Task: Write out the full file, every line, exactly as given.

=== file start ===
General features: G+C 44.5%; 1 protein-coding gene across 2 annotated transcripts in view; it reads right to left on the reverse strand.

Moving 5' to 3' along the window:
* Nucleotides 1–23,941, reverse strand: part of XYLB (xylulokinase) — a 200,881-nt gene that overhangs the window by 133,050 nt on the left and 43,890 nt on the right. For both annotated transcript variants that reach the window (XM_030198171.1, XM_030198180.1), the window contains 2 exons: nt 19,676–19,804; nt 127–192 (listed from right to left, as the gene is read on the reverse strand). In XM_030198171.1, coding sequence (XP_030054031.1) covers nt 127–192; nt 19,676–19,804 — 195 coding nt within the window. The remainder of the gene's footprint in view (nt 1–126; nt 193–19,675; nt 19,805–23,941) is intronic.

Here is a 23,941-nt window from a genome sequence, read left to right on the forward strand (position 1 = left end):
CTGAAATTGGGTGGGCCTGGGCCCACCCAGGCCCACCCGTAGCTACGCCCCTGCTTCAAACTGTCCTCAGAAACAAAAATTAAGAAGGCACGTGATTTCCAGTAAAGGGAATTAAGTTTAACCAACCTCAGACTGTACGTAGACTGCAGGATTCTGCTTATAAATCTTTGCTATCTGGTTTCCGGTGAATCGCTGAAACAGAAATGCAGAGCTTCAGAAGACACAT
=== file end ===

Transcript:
General features: G+C 44.5%; 1 protein-coding gene across 2 annotated transcripts in view; it reads right to left on the reverse strand.

Moving 5' to 3' along the window:
* Nucleotides 1–23,941, reverse strand: part of XYLB (xylulokinase) — a 200,881-nt gene that overhangs the window by 133,050 nt on the left and 43,890 nt on the right. For both annotated transcript variants that reach the window (XM_030198171.1, XM_030198180.1), the window contains 2 exons: nt 19,676–19,804; nt 127–192 (listed from right to left, as the gene is read on the reverse strand). In XM_030198171.1, coding sequence (XP_030054031.1) covers nt 127–192; nt 19,676–19,804 — 195 coding nt within the window. The remainder of the gene's footprint in view (nt 1–126; nt 193–19,675; nt 19,805–23,941) is intronic.

Here is a 23,941-nt window from a genome sequence, read left to right on the forward strand (position 1 = left end):
CTGAAATTGGGTGGGCCTGGGCCCACCCAGGCCCACCCGTAGCTACGCCCCTGCTTCAAACTGTCCTCAGAAACAAAAATTAAGAAGGCACGTGATTTCCAGTAAAGGGAATTAAGTTTAACCAACCTCAGACTGTACGTAGACTGCAGGATTCTGCTTATAAATCTTTGCTATCTGGTTTCCGGTGAATCGCTGAAACAGAAATGCAGAGCTTCAGAAGACACAT